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  #11  
Old 01-31-2006, 01:03 AM
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yoko yoko is offline
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hi i see that everyone has already given you very good advice. but i was just wondering why would you want to put him outside at night? since you were living in an apartment i'd figure you'd want to keep him inside.
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  #12  
Old 01-31-2006, 02:27 AM
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Madaline Madaline is offline
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Yes you should keep the pup in the crate in your room, he is too young and pomeranians are just little dogs and should never be left outside. When I got Madeline I put her in her crate next to my bed and if she cryed I just stuck my fingers in the door of the crate and she would stop. She was so good and I have never had a problem with her crying at night she is five months and still sleeps in her crate in my room and I never hear a peep from her all night, she even sleeps into 9 every morning.
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  #13  
Old 01-31-2006, 12:20 PM
PFC1 PFC1 is offline
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Your pup is probably crying also because he has to relieve himself. When we first brought our pup home at eight weeks, we put his crate in our bedroom. He was fine during the day, but he just cried at night when we put him in his crate. It was heart breaking. The first few nights I literally had to sleep on the hardwood floor right next to him to help him adjust. When he would cry, I just knocked the side of the crate once, and he settled down. Then, in the middle of the night, he would wake up because he had to go out. I would take him out quickly, and quitely, and then put him right back in. It only took a couple of nights until he would be fine except when had to go outside. I don't recall how long it took for him to be able to sleep all the way through the night without going out, but it was several weeks.
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  #14  
Old 01-31-2006, 12:30 PM
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mojozen mojozen is offline
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Pomeranians does not equal "outside dogs" EVER. They are too small and too vulnerable to the elements. Plus a balcony of an apartment is not enough room for a kennel, and a dog. The dog due to his breed and age needs to be indoors with YOU his owner.

Pomeranians are in teh Toy group for a reason... they are meant to be companion (as in inside with their owners at all times) dogs ... they are not like the much larger spitz breeds such as malamutes and huskies which CAN live outdoors because they are adapted for it... although if you do have an outdoor dog you need to feed it a lot more, and keep a very close eye on it for the sake of making sure their health is okay.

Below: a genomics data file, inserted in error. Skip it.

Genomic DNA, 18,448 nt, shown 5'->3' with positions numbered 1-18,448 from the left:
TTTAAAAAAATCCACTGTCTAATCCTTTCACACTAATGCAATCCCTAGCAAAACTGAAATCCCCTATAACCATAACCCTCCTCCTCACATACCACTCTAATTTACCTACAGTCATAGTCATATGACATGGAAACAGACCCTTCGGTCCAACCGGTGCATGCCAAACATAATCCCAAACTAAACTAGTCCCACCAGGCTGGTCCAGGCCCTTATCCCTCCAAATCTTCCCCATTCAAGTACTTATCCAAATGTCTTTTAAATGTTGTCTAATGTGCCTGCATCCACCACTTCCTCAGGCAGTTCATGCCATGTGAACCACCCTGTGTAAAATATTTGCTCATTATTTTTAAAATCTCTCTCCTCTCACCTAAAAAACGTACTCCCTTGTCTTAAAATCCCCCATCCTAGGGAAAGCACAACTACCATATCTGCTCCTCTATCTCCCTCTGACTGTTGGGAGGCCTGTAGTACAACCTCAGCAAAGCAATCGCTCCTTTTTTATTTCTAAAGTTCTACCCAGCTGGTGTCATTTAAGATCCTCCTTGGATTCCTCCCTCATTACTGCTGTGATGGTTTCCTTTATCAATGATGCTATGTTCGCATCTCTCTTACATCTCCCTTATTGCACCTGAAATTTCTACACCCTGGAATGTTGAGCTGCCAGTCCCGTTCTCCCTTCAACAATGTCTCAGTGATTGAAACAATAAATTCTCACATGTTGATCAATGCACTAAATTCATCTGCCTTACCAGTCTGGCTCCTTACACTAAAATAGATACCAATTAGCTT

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  #15  
Old 01-31-2006, 01:35 PM
coripc33 coripc33 is offline
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I don't usually give advice because I don't feel I am remotely as knowledgeable as the folks around here, but I feel I have to say this: please bring him inside and in your bedroom with you. This will not make him not want to sleep alone in the near future, but now he is so vulnerable, and he feels so isolated. My puppy was almost 8 weeks old when I brought her home, and I decided that I didn't need the aggravation of her crying during night, so I allowed her to sleep in my bed. This was necessary for the first week or so; after that she had become familiar enough with the house, the people, the whole environment that she was comfortable enough to sleep/nap wherever she felt like it. At that point I started putting her in the crate (a playpen later on, but that's another story) when I would see her dozing off, and within 3 weeks she was sleeping fine downstairs in the kitchen, far away from the bedroom upstairs. She has no problem being left alone during night time, but I could have never done this right from the start.

Please bring him inside and let him sleep in your bedroom at first, he will bond to you so much faster and he will trust you to be his mommy who can protect him at all times - while he's sleeping included.

Just my $0.02...
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  #16  
Old 01-31-2006, 04:22 PM
anarashka anarashka is offline